Followings are the basic principles of Democracy :
Liberty | Basic Principles of Democracy
The fundamental tenets of democracy are liberty and equality. People have maximum liberty and equality since criticism of the people is not only accepted, but also encouraged in this system. In the United Kingdom, the leader of the opposition is paid by the government, and the Prime Minister consults with him in times of national emergency. For example, when South Rhodesia threatened to proclaim its independence unilaterally, and then did so, the British Prime Minister consulted the leaders of the Conservative and Liberal parties. When Pakistan invaded India in August-September 1965, Prime Minister Lal Bahadur Shastri conferred with opposition party leaders.
On January 5, 1966, the late Prime Minister Lal Bahadur Shastri met with the leaders of the Opposition parties before departing for Tashkant for meetings with Pakistan’s President Ayub Khan. Dictatorships in monarchies. In matters of national importance, aristocracies and oligarchies, the people, and opposition parties have no say.
In a democracy, equality is prioritised, and there is no discrimination based on caste, creed, religion, or position or status. Untouchability, for example, has been abolished in India. Aside from that, everyone is equal before the law, and there is no favoured class in India. Along with social equality, political and economic equality must be established. Thus, in order to achieve political equality, all distinctions based on caste, religion, colour, and gender have been eliminated in India, and Adult Franchise has been implemented to allow all people to run for election to Provincial Assemblies and Lok Sabha.
Efforts have also been made in democracies such as England to achieve social and political equality. Japan, France, Belgium, the Netherlands, and Denmark Sweden, Norway, West Germany, the United States of America, and Italy are among the countries represented. Without economic equality, political and social equality are meaningless. In January 1964, the Indian National Congress passed a resolution in Bhubaneshwar to achieve socialism by democratic means. Sincere efforts are now being undertaken to put this resolution into action.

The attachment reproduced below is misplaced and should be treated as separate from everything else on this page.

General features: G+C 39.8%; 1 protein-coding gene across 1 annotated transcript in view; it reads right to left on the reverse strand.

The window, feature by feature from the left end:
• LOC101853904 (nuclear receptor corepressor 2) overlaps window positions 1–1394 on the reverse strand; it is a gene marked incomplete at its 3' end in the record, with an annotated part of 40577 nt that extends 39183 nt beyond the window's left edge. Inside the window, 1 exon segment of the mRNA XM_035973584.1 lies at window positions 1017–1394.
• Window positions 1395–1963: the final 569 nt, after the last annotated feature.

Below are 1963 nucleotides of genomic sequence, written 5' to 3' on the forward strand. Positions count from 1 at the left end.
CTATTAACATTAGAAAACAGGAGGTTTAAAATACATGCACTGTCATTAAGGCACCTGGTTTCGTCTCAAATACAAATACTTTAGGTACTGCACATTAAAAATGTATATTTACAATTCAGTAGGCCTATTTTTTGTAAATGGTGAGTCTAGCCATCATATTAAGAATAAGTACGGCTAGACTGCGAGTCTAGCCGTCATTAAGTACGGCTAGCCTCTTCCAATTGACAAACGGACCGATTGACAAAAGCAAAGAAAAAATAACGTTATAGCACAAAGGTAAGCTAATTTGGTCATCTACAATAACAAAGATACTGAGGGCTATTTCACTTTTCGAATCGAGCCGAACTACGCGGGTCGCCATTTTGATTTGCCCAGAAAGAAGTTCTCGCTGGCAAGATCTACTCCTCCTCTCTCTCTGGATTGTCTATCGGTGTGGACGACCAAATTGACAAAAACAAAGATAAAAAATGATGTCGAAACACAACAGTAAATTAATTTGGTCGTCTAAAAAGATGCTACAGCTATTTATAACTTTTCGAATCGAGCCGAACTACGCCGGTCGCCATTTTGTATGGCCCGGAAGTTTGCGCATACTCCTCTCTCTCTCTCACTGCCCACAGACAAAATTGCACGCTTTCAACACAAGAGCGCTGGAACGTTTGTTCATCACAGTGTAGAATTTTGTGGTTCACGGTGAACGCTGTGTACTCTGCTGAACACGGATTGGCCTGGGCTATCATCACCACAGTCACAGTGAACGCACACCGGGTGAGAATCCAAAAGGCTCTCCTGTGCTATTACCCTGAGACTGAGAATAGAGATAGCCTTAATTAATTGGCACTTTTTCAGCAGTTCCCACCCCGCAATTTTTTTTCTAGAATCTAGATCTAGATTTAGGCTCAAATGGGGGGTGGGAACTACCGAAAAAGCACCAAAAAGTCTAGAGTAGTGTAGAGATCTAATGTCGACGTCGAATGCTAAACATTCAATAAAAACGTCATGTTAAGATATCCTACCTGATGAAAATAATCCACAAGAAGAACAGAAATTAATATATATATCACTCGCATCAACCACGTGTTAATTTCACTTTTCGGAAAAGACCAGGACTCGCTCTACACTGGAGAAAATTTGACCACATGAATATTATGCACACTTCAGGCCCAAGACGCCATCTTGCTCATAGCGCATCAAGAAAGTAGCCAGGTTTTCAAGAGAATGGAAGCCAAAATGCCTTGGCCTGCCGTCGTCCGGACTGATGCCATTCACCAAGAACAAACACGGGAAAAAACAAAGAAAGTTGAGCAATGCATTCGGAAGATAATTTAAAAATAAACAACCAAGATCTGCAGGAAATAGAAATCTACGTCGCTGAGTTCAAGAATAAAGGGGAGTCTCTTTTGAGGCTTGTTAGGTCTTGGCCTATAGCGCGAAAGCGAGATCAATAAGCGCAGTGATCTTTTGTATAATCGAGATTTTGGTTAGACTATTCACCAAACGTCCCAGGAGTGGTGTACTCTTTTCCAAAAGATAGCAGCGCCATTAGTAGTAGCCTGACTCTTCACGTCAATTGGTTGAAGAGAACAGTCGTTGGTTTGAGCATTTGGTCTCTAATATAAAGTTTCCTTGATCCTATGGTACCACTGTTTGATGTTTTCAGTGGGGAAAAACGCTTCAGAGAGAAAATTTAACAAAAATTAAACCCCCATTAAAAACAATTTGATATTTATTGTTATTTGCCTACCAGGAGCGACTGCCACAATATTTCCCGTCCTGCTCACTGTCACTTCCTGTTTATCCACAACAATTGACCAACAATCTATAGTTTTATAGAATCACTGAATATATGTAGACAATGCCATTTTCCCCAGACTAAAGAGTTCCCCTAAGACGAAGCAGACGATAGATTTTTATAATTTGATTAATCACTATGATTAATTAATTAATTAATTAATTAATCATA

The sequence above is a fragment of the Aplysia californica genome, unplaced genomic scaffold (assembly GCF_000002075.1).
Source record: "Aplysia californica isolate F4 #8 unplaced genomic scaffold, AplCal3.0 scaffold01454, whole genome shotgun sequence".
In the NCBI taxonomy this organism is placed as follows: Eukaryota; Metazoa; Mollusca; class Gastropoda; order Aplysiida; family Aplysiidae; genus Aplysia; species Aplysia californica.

Fraternity | Basic Principles of Democracy
Democracy can only develop in a peaceful environment; otherwise, democracy would encounter numerous challenges. Jawaharlal Nehru presented the Panch Sheel concept to the globe in 1954 for this aim. Our administration, like many other democratic governments around the world, is working to promote global peace. India was the President of the Non-Aligned Movement and preaching this stance.”
The people as ultimate source of sovereignty
People are the ultimate source of sovereignty in a democracy, and the government gets its power from them. Elections are held at regular periods in democracies for this purpose. General elections are held every five years in India and England, and every four years in the United States.
Fundamental rights to the people
People are given fundamental rights in a democracy because individual development is impossible without these rights. People in India, Japan, the United States of America, France, and Italy have fundamental rights guaranteed in their constitutions. The Rule of Law, Charters, Acts of Parliament, and Judicial Decisions issued from time to time preserve the rights and freedoms of the people in England.
Independence of Judiciary | Basic Principles of Democracy
In a democracy, it is the judiciary’s obligation to preserve the people’s fundamental rights. In our country, the Supreme Court and the High Courts uphold the Constitution and the people’s fundamental rights. Fundamental rights cannot be protected where the court is not free.
The people are considered as an end and State as the means in a democracy
One of the major characteristics of democracy is that the individual is a means to an end. It indicates that the state exploits the individual for its own gain. Individual freedom is given no consideration in a dictatorship.
Welfare State | Basic Principles of Democracy
Democracy is a welfare state in which special attention is given to the welfare of the people as a whole rather than to a specific class.
- J.C. Johari, Political Science
- Prof. S.L. Verma, Modern Political Theory
- M.P. Jain, Political Theory liberal and Marxiam
- Prof. H.C. Verma, Modern Political Theory
- V.D. Mahajan, Political Theory
- R.C. Agarwal, Political Theory